Careful about protecting the safety of his customers, A.R. Remington, owner of Fishinabarrel Gun Range, installed surveillance cameras to blanket his premises, except the restrooms. Last week while target practicing with his Glock 9mm, Politician Ronald Crump made an off color joke about his likely opponent in the upcoming presidential election using a reference that only grandfathers would have said. Not only were Crump’s comments recorded by Fishinabarrel Gun Range, his opponent’s aide Sly Tapr happened to video the conversation on his phone which he posted on the internet. The recording went viral. Can Fishinabarrel operate surveillance cameras without advising its customers like Crump? Can Sly Tapr legally videotape Ronald Crump?
Yes to both. Generally speaking, Texas law does not prohibit surreptitious audio or video recording, either criminally or civilly, making it unlikely that a recording of a fraternity off-color chant or a surreptitious recording of an interview in a doctor’s office would be illegal or civilly actionable in Texas.
Texas Penal Statutes
Texas law prohibits photographs, videotape or other broadcasts of another in a bathroom or private dressing room. However, a broader prohibition of such imagery without the other’s consent and with the “intent to arouse or gratify the sexual desire of any person” was struck down by the Texas Court of Criminal Appeals. Texas’ Highest Criminal Court , in part, opined: (1) taking photographs in public places is generally constitutionally protected, because photographs are generally protected expression; (2) this First-Amendment-protected conduct doesn’t lose its protection even when the photographer is intending to arouse or gratify sexual desires; and (3) the statute cannot be defended as a permissible privacy protection because narrower statutes banning photographs in certain private places, such as bathrooms or dressing rooms or “inside [a person’s] home” exist and would be constitutional. For the record, eavesdropping into telephone conversations or hacking into computers are different issues, for which there are many criminal statutes. Texas law, for example, prohibits recording telephone conversations unless one party to the conversation is aware of the recording. The federal Wiretap Act generally is directed to criminalizing government and private conversations intended to be used in court or by law enforcement.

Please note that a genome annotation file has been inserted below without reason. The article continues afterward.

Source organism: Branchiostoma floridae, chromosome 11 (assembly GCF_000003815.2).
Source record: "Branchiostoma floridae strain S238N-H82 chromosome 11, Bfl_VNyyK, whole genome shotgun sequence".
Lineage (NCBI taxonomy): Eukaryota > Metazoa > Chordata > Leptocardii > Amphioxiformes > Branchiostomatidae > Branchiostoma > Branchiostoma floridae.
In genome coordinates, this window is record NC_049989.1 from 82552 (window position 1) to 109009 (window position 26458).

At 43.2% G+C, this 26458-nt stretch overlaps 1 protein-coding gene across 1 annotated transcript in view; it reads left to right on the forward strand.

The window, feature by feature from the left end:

But, Can You be Sued?
Maybe. Texas case law generally recognizes the tort of invasion of privacy which includes: (1) intrusion on seclusion, and (2) public disclosure of private facts.
Intrusion on Seclusion
Either A.R. Remington or Sly Tapr must intrude on Ronald Crump’s private place or private matters, for example, videoing in a bedroom, entering a home without permission, or following, spying on and harassing. As the Fishinabarrel surveillance and the Sly videotaping involved a public place and public matters, neither is liable for invasion of privacy.
Public Disclosure of Private Facts
The offended party must establish that publicity of the private information would be highly offensive to a reasonable person, such as sexual relations, family disputes, unpleasant or humiliated illnesses where there is no legitimate public concern. While the viewing public might be offended, Ronald Crump’s statements “off the record” are not the kind of private information that would satisfy any Crump complaint of public disclosure of private facts, either by A.R. Remington’s Fishinabarrel surveillance or Sly Taper’s social media posting.
Tilting the Scales in Your Favor
Employers. If you are an employer, post signs advising the area is protected by video surveillance and include notification of your right to undertake surveillance in your Employer’s Handbook, but not including bathrooms or dressing areas.
Retailers. There is value in advising your customers, generally, that there are surveillance cameras. Not knowing where they are may discourage improper customer conduct.
Nursing Homes. Consider granting written authorization to the nursing home staff for video surveillance of your loved one’s living area if circumstances warrant.
General “Expectation of Privacy”. Although this seems to be a buzz phrase of late, as far as Texas law is concerned, unless it fits into one of the criminal or civil elements detailed above, it’s a nice phrase that probably does not warrant broad application in Texas.
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